The Devil and Tom Walker

how does tom know the man he meets in the forest is the devil

Washington Irving

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When he kicks the skull, a voice tells him to leave the skull alone. It's a tall black man dressed in Indian garb, covered in soot and carrying an axe. He asks what Tom is doing on his grounds; Tom sneers at him that this land belongs to Deacon Peabody, not to him. The man tells him to "look yonder, and see how Deacon Peabody is faring," pointing to a rotting tree that has Deacon Peabody's name scored into it. Another bares the name "Crowninshield." Both of these are men who acquired wealth through dishonest means.

The man says this land belonged to him long before any of Tom's people claimed it. Tom asks who he is, and he says he goes by various names; he is the wild huntsman in some countries, the black miner in others, but here he is known as the black woodsman. He says that Indians consecrated this land in his name, and since "white savages" exterminated the Indians, he is their great patron. He also says he presides at the persecutions of Quakers and Anabaptists. Tom realizes that this is the man commonly called "Old Scratch."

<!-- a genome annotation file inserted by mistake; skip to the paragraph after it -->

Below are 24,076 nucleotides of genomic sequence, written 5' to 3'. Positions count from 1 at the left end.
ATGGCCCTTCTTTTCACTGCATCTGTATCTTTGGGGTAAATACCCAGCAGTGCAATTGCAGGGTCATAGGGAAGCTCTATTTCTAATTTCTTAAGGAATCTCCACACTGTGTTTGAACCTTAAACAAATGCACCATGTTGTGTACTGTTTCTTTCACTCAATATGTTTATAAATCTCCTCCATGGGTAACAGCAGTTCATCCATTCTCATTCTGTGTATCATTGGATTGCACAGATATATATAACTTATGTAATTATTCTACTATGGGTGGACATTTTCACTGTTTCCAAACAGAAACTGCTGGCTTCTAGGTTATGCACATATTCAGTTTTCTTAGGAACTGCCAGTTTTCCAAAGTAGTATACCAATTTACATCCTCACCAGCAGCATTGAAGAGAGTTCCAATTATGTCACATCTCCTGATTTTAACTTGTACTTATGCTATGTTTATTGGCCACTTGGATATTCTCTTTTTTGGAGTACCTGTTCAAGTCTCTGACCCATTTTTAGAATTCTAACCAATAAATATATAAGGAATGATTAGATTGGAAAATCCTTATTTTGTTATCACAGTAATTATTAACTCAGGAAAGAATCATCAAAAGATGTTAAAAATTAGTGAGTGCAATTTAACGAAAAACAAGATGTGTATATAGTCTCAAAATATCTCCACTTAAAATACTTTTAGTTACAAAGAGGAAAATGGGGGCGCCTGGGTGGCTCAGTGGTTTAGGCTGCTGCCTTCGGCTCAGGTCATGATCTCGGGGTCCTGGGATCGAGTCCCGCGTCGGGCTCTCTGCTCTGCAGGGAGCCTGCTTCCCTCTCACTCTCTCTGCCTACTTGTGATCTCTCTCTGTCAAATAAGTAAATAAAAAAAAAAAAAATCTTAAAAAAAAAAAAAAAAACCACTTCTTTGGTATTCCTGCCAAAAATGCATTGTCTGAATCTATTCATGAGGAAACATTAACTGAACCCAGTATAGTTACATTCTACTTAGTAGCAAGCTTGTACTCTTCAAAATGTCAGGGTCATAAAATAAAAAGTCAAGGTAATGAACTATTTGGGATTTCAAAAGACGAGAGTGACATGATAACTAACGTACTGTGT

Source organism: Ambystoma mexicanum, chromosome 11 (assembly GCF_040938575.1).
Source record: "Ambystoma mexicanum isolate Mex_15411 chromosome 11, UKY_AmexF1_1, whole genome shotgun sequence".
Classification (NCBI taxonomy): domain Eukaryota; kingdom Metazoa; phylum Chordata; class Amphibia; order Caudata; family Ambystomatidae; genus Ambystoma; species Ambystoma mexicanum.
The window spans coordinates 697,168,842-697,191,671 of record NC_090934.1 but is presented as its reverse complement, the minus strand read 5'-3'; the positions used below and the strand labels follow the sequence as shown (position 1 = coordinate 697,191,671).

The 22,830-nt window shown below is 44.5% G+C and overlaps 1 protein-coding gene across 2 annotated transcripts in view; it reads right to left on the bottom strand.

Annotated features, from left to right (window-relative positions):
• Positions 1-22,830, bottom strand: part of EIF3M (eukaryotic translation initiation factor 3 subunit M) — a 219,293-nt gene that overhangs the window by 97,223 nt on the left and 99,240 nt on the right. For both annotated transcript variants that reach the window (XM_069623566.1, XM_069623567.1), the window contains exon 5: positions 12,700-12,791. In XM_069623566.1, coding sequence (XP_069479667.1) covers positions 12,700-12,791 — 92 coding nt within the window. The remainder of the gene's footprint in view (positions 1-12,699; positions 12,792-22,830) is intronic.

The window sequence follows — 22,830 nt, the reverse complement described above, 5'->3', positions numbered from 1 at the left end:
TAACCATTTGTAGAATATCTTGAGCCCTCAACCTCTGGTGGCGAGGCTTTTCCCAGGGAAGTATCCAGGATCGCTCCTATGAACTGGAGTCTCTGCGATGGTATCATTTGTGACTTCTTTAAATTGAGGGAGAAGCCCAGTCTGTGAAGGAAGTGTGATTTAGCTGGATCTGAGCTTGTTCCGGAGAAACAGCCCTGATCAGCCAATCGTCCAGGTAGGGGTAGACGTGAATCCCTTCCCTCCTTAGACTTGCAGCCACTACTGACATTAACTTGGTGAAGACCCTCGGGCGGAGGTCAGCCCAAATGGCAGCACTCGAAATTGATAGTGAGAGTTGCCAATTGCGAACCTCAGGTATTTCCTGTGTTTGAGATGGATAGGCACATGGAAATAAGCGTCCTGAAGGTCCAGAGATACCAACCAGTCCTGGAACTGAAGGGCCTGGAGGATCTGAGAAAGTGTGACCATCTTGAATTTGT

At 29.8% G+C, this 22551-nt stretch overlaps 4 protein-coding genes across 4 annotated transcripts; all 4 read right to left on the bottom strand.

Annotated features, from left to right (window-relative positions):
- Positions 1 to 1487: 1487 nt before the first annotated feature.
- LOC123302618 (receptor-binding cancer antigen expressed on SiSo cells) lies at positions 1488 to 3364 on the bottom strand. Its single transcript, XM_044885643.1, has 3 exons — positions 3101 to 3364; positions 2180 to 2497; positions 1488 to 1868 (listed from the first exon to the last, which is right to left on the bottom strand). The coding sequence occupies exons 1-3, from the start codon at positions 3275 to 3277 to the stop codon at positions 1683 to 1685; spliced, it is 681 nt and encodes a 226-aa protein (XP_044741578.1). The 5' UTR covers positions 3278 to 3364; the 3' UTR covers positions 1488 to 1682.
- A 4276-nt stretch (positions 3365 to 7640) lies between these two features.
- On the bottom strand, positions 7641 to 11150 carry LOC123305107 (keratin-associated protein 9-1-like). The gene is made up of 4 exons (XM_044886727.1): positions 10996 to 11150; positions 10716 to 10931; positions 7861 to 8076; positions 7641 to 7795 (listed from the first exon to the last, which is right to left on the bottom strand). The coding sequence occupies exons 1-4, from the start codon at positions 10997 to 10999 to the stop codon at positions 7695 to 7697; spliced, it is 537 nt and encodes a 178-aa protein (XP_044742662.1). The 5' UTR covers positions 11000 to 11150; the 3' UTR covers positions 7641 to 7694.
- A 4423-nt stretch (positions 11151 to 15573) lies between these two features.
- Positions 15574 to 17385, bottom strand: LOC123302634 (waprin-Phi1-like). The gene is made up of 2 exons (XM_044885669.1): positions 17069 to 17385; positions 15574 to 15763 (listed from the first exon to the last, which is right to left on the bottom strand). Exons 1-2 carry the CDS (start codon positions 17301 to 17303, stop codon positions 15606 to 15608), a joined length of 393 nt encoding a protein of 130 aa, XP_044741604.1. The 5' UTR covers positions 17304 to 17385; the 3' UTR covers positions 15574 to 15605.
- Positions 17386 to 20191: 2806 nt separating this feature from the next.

In this story Old Scratch is not merely representative of the devil; he is the devil incarnate, the devil in the form of a dark man who roams dismal places such as this swamp near the Charles Bay and seeks to punish those who acquire wealth dishonestly and oppress and persecute other groups.

You may have noticed that the devil is portrayed as a dark-skinned man, while Tom, whom he corrupts, is a white-skinned colonist. As established before, Tom is by no means a likable white man, but he is white all the same, and pure evil is portrayed as black. This is highly reflective of racial perceptions during the time period in which this story was published. Author Washington Irving wrote "The Devil and Tom Walker" in the early 1800s, and race relations in America were worse than ever at this time. Irving is remembered today as a somewhat racist author, which is reflected in his portrayal of the devil as a black man. Blacks were considered inferior to whites in all ways during this era, and were still being traded as slaves at the time of this work's publication.